A Picture of Heroism, A Picture of Hate

This piece appeared in The Forward (the national Jewish newspaper), August 19-25, 2005

A small photograph in the “Liberation!” exhibit at the Museum of Tolerance in Los Angeles reveals not just Nazi intolerance, but our own.

Quite possibly the curators missed it entirely. Or maybe they noticed it, and included it without comment, as a quiet reminder that we, and they, are perhaps not entirely different after all.

I always try to go to mass on June 29th, the anniversary of my mother’s untimely death 26 long years ago. But this year I decided to do something of a different spiritual significance. I attended the “Liberation!” exhibit at the Museum of Tolerance here in Los Angeles — photos and footage and objects from the moments in the spring of 1945 when the doors of the Nazi concentration camps were thrown open to the world, and when those few remaining within were set free.

I was immediately drawn to a photograph of a couple of dozen dazzling Jewish young women … in prison stripes, in Bergen-Belsen, liberated by the British on April 15, 1945. I did some quick arithmetic, and concluded that my mother had been a dazzling Irish Catholic young woman in Brooklyn on that very day, busily tormenting the Irish Catholic young men of Brooklyn who hadn’t yet been sent off to war. Most of the young women in this photo, I suspected, had only been in the camp a very short while — they looked too healthy, too well-fed, too unbowed to have been there very long. And all, without exception, were flashing glorious, breathtaking, resplendent smiles — saved, miraculously, from certain and immediate doom; now, suddenly, with decades not hours of life ahead; their luck so different from the unfortunate Anne Frank and her sister Margot, murdered in this very place only a few weeks earlier.

Next was a July 9th, 1945 letter from an American soldier named “Harry” — recounting his visit to the Backardt camp for his mother. Just when I thought I’d heard every gruesome atrocity that could spring from the Nazi imagination, Harry shares this heartwarming scene with mom: “The girls under twelve who were pregnant were tossed to the dogs, and they were these large German police dogs that when they stand up on their hind legs they’re bigger than the average human being. The Germans didn’t feed these dogs two or three days prior to the event.” Harry didn’t mention how these pre-pubescent girls in the camp had gotten pregnant, but one suspects the perpetrators weren’t the boys in the camp.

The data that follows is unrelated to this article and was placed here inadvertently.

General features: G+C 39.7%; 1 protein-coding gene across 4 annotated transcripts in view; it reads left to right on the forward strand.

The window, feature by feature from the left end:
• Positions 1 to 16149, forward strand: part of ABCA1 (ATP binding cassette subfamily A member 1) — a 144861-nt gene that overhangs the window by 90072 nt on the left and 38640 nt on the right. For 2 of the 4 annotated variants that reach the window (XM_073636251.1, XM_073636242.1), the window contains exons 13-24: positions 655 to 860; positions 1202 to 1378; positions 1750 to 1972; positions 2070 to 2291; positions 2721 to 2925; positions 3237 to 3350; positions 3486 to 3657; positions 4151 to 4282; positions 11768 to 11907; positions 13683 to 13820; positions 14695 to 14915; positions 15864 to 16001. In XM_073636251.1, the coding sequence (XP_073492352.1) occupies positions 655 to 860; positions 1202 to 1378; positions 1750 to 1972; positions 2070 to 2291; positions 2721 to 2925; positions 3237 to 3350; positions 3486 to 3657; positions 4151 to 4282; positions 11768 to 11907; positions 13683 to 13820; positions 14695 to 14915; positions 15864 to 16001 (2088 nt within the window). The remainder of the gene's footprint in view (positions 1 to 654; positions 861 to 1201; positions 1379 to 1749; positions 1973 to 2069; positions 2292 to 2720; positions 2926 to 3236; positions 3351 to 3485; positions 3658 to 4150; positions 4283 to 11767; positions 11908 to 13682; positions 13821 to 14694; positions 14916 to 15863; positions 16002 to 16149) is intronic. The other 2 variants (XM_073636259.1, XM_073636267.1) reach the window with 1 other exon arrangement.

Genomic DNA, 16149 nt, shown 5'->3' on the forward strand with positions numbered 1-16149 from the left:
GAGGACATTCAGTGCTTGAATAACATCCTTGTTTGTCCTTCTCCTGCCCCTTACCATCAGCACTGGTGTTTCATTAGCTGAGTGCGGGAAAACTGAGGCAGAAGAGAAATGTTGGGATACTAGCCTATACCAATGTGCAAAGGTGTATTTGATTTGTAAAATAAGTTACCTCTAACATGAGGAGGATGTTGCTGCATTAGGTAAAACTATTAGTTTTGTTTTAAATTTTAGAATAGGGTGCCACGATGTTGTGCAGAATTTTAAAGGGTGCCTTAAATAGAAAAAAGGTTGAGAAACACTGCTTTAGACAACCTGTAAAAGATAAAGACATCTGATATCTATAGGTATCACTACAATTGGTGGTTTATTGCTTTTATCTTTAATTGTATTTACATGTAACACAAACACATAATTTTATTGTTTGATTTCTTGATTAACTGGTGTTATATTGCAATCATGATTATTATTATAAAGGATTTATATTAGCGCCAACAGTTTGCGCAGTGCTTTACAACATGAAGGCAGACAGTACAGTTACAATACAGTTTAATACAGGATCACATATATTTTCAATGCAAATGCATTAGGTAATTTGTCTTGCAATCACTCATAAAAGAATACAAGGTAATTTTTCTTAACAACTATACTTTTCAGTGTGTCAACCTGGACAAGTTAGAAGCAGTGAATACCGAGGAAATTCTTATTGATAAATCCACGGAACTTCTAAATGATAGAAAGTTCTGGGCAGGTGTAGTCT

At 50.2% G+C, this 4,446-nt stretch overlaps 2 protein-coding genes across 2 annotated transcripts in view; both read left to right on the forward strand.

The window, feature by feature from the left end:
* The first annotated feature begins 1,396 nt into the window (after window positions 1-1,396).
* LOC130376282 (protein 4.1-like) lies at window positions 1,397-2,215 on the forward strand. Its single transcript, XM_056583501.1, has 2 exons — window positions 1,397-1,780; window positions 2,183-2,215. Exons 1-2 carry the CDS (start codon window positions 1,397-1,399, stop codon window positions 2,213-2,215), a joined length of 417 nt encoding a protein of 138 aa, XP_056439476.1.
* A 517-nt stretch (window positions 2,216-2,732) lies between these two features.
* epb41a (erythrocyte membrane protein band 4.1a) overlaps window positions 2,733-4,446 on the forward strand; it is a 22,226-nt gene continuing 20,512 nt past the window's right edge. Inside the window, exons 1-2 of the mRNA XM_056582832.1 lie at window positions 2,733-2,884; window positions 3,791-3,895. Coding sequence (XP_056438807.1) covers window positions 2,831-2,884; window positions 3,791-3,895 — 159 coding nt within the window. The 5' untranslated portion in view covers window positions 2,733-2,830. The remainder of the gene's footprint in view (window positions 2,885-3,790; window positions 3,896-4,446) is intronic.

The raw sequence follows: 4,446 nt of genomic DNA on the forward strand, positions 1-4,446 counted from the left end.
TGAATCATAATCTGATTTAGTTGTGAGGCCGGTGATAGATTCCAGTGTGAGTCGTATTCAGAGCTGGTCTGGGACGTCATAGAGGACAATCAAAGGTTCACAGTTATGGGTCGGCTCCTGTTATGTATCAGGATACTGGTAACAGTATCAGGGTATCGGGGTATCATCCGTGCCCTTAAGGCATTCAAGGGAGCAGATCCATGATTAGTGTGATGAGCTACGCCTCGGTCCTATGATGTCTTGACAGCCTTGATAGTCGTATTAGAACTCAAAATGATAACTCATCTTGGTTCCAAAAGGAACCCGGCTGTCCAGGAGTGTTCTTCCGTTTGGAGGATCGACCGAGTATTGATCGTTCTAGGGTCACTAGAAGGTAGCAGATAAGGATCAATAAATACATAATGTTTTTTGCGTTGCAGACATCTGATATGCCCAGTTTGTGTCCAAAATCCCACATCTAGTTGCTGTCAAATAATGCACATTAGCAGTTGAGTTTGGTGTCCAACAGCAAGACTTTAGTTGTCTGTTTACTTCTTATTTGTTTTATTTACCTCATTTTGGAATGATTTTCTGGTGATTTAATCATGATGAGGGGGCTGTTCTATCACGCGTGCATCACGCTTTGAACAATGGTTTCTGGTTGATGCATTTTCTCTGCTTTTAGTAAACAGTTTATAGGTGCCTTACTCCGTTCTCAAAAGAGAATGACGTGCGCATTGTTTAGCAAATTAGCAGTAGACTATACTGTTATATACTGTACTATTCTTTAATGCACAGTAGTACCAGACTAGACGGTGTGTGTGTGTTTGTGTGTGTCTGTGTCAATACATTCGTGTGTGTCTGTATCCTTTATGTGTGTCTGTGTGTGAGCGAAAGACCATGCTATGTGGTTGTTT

The display that probably moved me most, however, was a set of 9 original pages from one soldier’s personal photo album, delicately laid out inside a glass case. The curators here wrote only that the snapshots were taken by “a U.S. Army medical officer” at the Gusen and Ebensee concentration camps. Somehow these seemed more real than the Official Historical Photographs enlarged on the walls – pictures snapped not by a professional photographer, but by an ordinary G.I. with a cheap camera, who happened to be in the presence of history.

The medical officer clearly had sympathy for the victims of Nazi cruelty. “A very pathetic case,” he writes. “A 24 year old German lad (half Jewish) died of tuberculosis.” “A previously wealthy Hungarian businessman — gone berserk in concentration camp.”

My eyes moved on to four U.S. soldiers posing side by side — hale, hearty, on the side of the righteous and embarked on the adventure of a lifetime.

Then, suddenly, I stopped. I wasn’t sure I had seen what I thought I had just seen. I rubbed my eyes. I looked again.